Mrs. Maslin goes on to write: As it progresses from the shock of Ms. Dugard’s early years with the Garridos to the weird domesticity of her later ones, “A Stolen Life” makes enough sharply insightful observations to offset vapid ones. This is a fascinating critique. How can the point of view of a young woman severely degraded and abused for her entire coming of age, kept in solitary confinement with the exception of being raped and then forced to give the name Momma to her rapist's wife, how can her observations on her life be, at any point, vapid? The words may be vapid. But to take the words out of the context of the author- Jaycee Dugard- is to rip the soul out of the book, to deny the great and powerful mangling of a human being's capacity for 'normal' thought and feeling when repeatedly viciously abused as a child. Mrs. Dugard asks 'What would you do to survive?' and I think the only fair and honest answer any of us can give is along the lines of I don't know. Anything and everything, nothing- I. Don't. Know. And only those who have the horrible key to that answer have earned the right to judge.









Sara said...

Her diary entries include the lines “I would do it all again,” “I don’t understand why I’m not happy” and “What do I have to complain about?” But “A Stolen Life” almost makes sense of those words.

I haven't read the memoir, but those words there--having not experienced trauma anything like Ms. Duggard's, are almost exactly the words I once used, trying to make sense of, find some control over, my fucked life.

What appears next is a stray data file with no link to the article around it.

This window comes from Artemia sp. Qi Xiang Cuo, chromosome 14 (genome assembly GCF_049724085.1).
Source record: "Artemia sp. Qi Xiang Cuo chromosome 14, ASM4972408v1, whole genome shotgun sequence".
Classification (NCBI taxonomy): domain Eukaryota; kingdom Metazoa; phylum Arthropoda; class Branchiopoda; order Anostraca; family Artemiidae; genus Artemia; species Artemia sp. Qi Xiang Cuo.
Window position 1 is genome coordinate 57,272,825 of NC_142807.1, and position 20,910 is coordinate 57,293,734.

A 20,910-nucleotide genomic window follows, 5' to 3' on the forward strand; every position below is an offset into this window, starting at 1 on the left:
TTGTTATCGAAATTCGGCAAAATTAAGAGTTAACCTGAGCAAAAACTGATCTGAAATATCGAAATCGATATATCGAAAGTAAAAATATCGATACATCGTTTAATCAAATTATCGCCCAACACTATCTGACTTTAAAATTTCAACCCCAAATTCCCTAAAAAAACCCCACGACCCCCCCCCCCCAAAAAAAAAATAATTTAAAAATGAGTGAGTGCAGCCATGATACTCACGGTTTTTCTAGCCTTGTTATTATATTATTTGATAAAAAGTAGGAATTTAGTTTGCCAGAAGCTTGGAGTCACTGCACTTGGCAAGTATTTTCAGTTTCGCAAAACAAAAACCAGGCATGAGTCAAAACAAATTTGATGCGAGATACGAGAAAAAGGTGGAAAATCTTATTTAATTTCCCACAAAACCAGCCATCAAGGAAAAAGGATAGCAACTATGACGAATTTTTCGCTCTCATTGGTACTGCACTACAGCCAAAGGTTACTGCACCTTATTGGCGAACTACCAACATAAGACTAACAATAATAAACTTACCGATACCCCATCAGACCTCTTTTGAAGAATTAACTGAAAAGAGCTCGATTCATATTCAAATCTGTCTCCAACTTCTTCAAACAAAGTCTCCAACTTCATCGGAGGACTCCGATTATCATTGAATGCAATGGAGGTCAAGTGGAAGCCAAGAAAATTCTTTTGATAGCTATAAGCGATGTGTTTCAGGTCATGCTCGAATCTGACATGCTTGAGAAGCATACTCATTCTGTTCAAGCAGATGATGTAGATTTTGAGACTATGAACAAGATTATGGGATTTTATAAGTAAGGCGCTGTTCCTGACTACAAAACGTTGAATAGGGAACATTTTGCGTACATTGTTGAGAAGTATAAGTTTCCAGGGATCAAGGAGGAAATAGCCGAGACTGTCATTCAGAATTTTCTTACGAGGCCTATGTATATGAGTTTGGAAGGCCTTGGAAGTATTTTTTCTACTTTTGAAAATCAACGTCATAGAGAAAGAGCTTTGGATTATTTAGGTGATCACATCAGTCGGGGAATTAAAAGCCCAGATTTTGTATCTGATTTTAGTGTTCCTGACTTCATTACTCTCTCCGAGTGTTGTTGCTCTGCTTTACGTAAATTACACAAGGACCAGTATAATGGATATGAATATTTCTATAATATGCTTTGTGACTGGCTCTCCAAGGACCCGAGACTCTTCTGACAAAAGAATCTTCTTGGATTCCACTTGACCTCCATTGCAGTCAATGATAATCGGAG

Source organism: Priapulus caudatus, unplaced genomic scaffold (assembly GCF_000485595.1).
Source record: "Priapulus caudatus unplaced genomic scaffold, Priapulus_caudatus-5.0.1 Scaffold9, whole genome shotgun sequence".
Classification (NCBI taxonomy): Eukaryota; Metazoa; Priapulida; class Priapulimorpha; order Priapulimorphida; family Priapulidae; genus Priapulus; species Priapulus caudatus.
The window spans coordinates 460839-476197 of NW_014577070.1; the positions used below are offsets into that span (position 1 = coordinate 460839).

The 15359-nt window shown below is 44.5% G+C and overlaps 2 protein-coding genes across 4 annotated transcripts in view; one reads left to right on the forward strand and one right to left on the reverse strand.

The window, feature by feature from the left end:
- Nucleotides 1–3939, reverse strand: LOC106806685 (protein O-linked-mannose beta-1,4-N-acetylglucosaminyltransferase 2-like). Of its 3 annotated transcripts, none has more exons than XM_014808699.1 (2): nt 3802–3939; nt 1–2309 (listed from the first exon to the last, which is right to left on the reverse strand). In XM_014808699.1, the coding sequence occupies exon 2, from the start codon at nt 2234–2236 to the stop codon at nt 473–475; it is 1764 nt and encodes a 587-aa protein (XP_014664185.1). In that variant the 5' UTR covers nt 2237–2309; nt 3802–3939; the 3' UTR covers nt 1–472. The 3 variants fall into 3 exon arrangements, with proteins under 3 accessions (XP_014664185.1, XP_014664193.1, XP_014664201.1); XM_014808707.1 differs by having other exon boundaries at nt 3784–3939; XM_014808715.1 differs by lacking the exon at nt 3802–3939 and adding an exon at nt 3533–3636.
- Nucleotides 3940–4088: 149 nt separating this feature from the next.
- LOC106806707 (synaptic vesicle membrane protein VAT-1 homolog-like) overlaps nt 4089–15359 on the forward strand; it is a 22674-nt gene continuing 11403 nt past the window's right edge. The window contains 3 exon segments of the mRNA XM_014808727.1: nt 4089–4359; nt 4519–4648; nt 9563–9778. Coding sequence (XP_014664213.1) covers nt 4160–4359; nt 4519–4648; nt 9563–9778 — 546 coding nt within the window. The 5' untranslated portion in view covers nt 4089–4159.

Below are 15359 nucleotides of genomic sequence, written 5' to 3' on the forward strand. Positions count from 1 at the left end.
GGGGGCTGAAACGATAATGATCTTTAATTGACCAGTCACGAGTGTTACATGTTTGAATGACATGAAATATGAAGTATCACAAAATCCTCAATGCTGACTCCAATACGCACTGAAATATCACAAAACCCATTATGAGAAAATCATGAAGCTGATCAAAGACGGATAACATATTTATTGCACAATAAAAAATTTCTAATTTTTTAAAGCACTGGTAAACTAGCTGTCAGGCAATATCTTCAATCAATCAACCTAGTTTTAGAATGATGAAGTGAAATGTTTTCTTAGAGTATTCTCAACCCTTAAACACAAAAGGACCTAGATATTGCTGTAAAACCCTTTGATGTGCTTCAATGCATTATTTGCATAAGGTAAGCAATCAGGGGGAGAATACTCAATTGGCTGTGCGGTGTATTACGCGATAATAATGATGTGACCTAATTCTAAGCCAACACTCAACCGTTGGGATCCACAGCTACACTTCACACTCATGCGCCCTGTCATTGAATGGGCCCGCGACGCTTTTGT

Does the reviewer have any experience with such living? Such trauma? It sure doesn't seem so. But those words gave me chills.

clearness said...

The reviewer sounds like a douche.

Amelia said...

I would absolutely read this, and most likely be heartbroken.
clearness doesn't sound all wrong...

Alexicographer said...

I did OK with the review in the sense that it left me interested to read the book. Not (yet) having done so, I think it is fair to imagine that there exist topics that can only be covered by those who experience them (and that merit covering), but where the experiencers, for whatever reason, aren't necessarily effective authors, or don't write as well as they might, or bring a narrow perspective to a topic that (also) merits broad examination.

That said, I have to admit, Ms. Maslin pretty much lost me at, "And there are far too many survivors of ghastly crimes who have told their stories in lurid terms laced with self-pity." (Not something she said about Ms. Dugard -- quite the contrary -- but, still).

Dena said...

sometimes being a great writer matters less than the story being told.

Elizabeth said...